The Battle of Carrhea
The Battle of Carrhea, fought in 53 BCE near the city of Carrhea (Syr. Harran) in Syria, is generally mentioned as one of the most important episodes in the history of late ancient Near East and certainly a significant and decisive event in the history of Roman imperialism. The importance of the Arsacids is not known, as we obviously do not have any narrative sources which might have given us the Arsacid point of view, but the fact of the long reign of Orodes II might hint at the fact that the battle at least helped guarantee the Arsacid over-lordship over most of West Asia.
The roots of Carrhea go back to the reign of Phraates III and the Tigranes the Great of Armenia. While Tigranes, as previously mentioned, had taken the side of his father-in-law, Mithradates VI of Pontus in his wars against Rome and thus carved himself an empire which shortly rivaled and even surpassed the Arsacid Empire, his rival in Iran had not quite taken a back seat in the events. When Tigranes was finally cut-down by the Romans and was confined to his core territory of Armenia, Phraaes III took the opportunity to completely remove Tigranes and to re-capture the infamous “70 Valleys” once again. In this effort, Phraates gave cover, and his daughter’s hand, to Tigranes the Younger, the son of the great conqueror who had rebelled against his father. The shielding of a pretender to the throne concerned the Romans who had given Tigranes the Great the right to rule his own lands and were thus interested in the issue of his succession. It was at this point the Roman general and governor Luculus who concerned himself with the matter and made the first contacts with the Parthians.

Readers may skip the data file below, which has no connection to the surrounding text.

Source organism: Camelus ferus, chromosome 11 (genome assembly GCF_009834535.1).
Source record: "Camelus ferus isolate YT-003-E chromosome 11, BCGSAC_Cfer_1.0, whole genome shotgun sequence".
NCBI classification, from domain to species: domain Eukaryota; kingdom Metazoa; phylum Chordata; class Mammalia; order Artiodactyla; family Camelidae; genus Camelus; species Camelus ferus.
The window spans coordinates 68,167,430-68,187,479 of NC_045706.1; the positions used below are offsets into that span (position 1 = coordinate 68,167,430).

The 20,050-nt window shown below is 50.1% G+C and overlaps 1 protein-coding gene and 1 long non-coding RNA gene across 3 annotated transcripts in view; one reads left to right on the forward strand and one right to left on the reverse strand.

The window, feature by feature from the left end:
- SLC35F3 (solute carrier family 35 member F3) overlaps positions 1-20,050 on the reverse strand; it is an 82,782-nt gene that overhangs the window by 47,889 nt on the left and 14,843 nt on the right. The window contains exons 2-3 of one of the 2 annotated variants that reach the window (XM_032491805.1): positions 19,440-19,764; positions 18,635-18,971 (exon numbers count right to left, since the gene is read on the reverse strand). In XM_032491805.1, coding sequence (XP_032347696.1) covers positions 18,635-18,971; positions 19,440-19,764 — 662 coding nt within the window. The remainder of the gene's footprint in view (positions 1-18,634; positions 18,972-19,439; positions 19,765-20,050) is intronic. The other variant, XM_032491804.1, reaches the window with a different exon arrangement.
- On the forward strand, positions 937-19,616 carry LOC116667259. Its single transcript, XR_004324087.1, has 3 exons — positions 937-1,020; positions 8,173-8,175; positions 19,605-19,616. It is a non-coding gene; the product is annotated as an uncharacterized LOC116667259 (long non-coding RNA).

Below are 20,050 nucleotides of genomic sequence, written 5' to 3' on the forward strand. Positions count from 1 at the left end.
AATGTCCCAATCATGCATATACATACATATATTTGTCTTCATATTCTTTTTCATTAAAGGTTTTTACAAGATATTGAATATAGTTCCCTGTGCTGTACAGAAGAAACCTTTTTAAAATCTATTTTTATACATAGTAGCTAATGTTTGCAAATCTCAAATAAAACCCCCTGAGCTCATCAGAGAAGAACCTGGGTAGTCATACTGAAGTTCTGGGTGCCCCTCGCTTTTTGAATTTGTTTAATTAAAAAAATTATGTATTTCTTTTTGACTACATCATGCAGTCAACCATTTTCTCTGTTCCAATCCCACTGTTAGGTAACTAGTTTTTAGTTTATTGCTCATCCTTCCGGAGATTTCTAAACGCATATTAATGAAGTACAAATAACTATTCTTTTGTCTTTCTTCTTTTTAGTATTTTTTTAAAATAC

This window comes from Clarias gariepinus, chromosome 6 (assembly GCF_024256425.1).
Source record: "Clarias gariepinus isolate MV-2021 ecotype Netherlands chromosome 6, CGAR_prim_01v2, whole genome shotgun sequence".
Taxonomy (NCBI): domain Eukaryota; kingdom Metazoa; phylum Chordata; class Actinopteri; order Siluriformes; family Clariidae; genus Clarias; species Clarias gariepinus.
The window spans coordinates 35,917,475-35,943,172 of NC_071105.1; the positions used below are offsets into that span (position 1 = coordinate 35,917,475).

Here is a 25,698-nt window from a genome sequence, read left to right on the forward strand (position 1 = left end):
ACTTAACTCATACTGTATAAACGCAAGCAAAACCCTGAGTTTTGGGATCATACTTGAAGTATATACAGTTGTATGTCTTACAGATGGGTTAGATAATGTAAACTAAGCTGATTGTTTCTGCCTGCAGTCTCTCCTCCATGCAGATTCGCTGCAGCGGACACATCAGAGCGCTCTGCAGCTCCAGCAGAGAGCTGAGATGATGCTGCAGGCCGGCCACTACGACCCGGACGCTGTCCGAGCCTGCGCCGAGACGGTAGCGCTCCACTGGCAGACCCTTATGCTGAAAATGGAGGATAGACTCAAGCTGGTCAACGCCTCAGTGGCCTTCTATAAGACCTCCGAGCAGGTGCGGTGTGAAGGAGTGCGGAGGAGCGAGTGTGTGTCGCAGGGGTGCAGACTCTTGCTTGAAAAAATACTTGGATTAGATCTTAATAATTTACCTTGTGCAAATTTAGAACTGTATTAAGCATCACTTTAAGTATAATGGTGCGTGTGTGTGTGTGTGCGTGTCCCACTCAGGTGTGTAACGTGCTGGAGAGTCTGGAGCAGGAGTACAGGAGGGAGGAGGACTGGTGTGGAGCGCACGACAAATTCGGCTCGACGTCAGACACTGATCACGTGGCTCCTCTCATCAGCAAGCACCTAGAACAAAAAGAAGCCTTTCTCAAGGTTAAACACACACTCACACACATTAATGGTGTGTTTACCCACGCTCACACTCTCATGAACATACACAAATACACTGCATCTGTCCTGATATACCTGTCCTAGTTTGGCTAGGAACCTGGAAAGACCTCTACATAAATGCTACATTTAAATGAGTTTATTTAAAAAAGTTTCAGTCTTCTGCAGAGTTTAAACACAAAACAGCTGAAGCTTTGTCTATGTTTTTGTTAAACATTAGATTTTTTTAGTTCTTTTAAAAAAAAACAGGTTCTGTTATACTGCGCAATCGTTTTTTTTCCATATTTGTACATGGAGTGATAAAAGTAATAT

Phraates III, in the meantime, was murdered by his two sons, Mithradates III and Orodes II. The two brothers were heavily blamed for the patricide and the account has even reached the pages of the history of Dio Cassius. However, the act was not to go unpunished as in 57 BCE, Orodes II himself rose in rebellion against Mithradates and forced his brother to take refuge with the Roman governor, this time called Gabinius. It is thus in light of such events that M. Licinius Crassus, the famous Roman statesman and the leader of the army which crushed the slave revolt of Spartacus, decided to enter a war with the Arsacids, under the pretext of restoring Mithradates III to his throne.